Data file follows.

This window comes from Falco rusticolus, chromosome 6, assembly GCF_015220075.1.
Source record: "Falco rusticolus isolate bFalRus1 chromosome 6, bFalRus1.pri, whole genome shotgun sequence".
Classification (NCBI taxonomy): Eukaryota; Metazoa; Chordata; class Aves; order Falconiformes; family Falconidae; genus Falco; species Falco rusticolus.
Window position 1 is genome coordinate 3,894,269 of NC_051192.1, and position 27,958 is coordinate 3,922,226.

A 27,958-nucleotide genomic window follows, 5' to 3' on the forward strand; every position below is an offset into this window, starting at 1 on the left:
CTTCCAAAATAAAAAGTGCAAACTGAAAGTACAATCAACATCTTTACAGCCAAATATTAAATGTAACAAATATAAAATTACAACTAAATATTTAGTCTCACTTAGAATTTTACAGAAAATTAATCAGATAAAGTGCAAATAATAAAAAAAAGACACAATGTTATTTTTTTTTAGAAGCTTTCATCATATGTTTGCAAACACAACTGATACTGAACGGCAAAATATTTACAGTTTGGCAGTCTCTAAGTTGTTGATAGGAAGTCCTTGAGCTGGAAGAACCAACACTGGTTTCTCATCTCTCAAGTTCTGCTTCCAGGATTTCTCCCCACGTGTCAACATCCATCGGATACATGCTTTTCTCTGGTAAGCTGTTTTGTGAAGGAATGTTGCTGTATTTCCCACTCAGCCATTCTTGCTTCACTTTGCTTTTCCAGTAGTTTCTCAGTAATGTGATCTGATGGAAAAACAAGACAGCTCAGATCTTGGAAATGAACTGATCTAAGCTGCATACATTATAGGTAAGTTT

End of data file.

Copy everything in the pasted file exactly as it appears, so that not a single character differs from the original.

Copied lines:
This window comes from Falco rusticolus, chromosome 6, assembly GCF_015220075.1.
Source record: "Falco rusticolus isolate bFalRus1 chromosome 6, bFalRus1.pri, whole genome shotgun sequence".
Classification (NCBI taxonomy): Eukaryota; Metazoa; Chordata; class Aves; order Falconiformes; family Falconidae; genus Falco; species Falco rusticolus.
Window position 1 is genome coordinate 3,894,269 of NC_051192.1, and position 27,958 is coordinate 3,922,226.

A 27,958-nucleotide genomic window follows, 5' to 3' on the forward strand; every position below is an offset into this window, starting at 1 on the left:
CTTCCAAAATAAAAAGTGCAAACTGAAAGTACAATCAACATCTTTACAGCCAAATATTAAATGTAACAAATATAAAATTACAACTAAATATTTAGTCTCACTTAGAATTTTACAGAAAATTAATCAGATAAAGTGCAAATAATAAAAAAAAGACACAATGTTATTTTTTTTTAGAAGCTTTCATCATATGTTTGCAAACACAACTGATACTGAACGGCAAAATATTTACAGTTTGGCAGTCTCTAAGTTGTTGATAGGAAGTCCTTGAGCTGGAAGAACCAACACTGGTTTCTCATCTCTCAAGTTCTGCTTCCAGGATTTCTCCCCACGTGTCAACATCCATCGGATACATGCTTTTCTCTGGTAAGCTGTTTTGTGAAGGAATGTTGCTGTATTTCCCACTCAGCCATTCTTGCTTCACTTTGCTTTTCCAGTAGTTTCTCAGTAATGTGATCTGATGGAAAAACAAGACAGCTCAGATCTTGGAAATGAACTGATCTAAGCTGCATACATTATAGGTAAGTTT